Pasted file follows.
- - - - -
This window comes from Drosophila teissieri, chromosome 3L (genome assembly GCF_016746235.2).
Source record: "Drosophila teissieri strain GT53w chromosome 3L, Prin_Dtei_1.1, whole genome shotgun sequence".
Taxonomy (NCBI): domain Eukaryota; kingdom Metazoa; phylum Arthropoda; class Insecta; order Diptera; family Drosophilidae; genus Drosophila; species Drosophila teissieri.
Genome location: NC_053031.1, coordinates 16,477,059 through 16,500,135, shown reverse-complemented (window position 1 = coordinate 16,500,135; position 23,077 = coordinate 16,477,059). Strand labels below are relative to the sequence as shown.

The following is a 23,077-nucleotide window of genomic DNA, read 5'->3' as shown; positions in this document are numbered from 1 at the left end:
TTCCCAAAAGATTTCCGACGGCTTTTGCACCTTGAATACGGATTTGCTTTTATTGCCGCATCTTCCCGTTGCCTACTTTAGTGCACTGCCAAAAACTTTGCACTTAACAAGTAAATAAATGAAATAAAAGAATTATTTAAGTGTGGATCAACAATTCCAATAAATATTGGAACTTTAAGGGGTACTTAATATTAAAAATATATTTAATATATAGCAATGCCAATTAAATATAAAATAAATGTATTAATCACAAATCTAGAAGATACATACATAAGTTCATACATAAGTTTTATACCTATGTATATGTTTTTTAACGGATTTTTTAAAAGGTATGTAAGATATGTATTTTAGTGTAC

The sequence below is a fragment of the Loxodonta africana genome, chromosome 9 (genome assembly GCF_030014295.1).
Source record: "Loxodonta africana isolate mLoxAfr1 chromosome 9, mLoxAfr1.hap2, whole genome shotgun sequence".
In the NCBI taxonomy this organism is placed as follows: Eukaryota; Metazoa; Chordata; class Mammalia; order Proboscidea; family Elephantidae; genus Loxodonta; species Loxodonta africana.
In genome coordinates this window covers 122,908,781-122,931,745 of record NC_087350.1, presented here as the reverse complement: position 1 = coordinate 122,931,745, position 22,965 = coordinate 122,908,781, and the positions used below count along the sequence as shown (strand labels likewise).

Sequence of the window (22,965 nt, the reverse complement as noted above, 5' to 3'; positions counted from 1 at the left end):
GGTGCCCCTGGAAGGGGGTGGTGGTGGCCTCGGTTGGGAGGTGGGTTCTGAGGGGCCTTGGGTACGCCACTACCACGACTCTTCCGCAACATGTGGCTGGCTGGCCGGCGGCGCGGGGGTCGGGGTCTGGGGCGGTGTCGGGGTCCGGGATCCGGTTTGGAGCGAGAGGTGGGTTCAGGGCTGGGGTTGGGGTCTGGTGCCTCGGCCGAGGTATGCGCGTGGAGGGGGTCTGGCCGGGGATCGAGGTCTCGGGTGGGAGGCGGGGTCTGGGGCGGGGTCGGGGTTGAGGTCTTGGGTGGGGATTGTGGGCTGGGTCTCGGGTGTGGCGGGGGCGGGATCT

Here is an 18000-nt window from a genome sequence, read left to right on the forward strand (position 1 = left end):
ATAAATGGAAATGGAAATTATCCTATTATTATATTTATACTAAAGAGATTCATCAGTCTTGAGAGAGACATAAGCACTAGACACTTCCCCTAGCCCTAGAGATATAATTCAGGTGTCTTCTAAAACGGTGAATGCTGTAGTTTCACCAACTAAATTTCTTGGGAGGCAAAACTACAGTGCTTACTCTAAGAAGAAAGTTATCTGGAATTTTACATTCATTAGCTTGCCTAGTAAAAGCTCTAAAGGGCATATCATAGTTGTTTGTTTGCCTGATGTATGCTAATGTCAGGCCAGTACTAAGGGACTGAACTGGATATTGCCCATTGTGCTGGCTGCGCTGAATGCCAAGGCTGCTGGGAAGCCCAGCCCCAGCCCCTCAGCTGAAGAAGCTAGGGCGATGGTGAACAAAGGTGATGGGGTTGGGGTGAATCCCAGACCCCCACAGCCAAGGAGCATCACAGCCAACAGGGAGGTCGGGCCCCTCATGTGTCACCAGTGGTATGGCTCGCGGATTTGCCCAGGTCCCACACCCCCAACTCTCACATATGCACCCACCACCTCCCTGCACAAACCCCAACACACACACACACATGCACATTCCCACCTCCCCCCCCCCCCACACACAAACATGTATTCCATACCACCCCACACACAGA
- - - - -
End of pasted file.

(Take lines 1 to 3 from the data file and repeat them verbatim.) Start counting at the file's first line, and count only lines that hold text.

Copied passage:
This window comes from Drosophila teissieri, chromosome 3L (genome assembly GCF_016746235.2).
Source record: "Drosophila teissieri strain GT53w chromosome 3L, Prin_Dtei_1.1, whole genome shotgun sequence".
Taxonomy (NCBI): domain Eukaryota; kingdom Metazoa; phylum Arthropoda; class Insecta; order Diptera; family Drosophilidae; genus Drosophila; species Drosophila teissieri.